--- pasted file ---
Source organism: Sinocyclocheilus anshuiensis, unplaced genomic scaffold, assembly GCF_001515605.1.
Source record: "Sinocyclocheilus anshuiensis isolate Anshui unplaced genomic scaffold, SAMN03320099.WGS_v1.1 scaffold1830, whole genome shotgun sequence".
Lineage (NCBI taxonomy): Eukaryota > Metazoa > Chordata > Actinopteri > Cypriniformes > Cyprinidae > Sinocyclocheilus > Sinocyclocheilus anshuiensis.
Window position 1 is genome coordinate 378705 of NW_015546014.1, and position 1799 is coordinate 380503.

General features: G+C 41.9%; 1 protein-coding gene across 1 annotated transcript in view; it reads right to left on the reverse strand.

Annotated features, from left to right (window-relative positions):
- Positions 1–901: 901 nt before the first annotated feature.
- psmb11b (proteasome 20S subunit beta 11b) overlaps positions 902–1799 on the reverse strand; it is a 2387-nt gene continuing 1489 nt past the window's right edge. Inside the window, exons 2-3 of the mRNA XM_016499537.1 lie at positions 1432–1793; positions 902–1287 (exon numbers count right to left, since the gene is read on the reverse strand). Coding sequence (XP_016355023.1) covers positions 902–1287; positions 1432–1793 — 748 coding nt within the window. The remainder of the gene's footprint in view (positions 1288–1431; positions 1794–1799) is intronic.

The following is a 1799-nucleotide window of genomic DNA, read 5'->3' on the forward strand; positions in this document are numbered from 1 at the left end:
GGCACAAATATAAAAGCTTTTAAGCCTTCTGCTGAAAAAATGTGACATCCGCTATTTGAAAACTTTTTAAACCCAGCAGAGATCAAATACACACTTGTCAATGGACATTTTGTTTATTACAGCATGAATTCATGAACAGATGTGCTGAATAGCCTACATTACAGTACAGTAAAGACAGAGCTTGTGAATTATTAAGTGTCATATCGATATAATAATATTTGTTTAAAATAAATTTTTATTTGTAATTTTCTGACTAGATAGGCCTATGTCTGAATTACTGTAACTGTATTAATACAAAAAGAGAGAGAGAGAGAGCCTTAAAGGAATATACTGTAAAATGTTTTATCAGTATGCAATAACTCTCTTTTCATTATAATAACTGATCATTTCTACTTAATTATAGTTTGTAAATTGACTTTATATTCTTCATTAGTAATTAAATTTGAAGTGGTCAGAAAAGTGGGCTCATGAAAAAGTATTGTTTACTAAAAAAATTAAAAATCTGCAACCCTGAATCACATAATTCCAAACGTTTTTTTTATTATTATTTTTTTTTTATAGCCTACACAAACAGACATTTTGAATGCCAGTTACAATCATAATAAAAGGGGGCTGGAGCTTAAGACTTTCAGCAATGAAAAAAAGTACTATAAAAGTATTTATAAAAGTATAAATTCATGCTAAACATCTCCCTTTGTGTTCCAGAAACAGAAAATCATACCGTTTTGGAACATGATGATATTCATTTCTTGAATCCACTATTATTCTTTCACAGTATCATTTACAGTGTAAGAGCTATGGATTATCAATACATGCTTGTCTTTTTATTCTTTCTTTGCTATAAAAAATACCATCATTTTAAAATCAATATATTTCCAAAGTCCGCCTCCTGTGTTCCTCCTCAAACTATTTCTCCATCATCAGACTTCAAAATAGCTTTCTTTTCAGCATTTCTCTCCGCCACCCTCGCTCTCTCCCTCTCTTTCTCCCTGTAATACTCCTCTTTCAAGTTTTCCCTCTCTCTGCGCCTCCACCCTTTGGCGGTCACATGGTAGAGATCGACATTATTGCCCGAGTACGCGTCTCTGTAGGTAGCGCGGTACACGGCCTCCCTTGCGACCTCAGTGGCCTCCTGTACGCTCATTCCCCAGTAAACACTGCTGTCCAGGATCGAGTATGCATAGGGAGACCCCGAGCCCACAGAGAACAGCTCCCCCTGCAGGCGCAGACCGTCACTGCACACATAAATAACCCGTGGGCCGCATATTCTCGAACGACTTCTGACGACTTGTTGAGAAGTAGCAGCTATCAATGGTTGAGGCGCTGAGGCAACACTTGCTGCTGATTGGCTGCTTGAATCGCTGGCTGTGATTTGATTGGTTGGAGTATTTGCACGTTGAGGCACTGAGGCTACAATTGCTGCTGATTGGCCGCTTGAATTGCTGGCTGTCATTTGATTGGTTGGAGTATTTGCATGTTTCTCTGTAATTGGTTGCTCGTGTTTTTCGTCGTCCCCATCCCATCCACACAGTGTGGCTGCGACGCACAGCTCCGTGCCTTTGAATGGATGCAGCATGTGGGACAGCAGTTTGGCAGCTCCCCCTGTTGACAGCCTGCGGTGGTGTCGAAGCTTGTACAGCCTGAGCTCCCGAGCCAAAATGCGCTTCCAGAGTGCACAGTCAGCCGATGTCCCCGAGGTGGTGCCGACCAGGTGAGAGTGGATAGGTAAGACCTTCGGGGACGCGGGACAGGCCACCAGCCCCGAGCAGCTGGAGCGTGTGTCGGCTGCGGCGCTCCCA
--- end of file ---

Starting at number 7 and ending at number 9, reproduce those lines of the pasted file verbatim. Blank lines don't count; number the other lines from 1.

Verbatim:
- Positions 1–901: 901 nt before the first annotated feature.
- psmb11b (proteasome 20S subunit beta 11b) overlaps positions 902–1799 on the reverse strand; it is a 2387-nt gene continuing 1489 nt past the window's right edge. Inside the window, exons 2-3 of the mRNA XM_016499537.1 lie at positions 1432–1793; positions 902–1287 (exon numbers count right to left, since the gene is read on the reverse strand). Coding sequence (XP_016355023.1) covers positions 902–1287; positions 1432–1793 — 748 coding nt within the window. The remainder of the gene's footprint in view (positions 1288–1431; positions 1794–1799) is intronic.

The following is a 1799-nucleotide window of genomic DNA, read 5'->3' on the forward strand; positions in this document are numbered from 1 at the left end: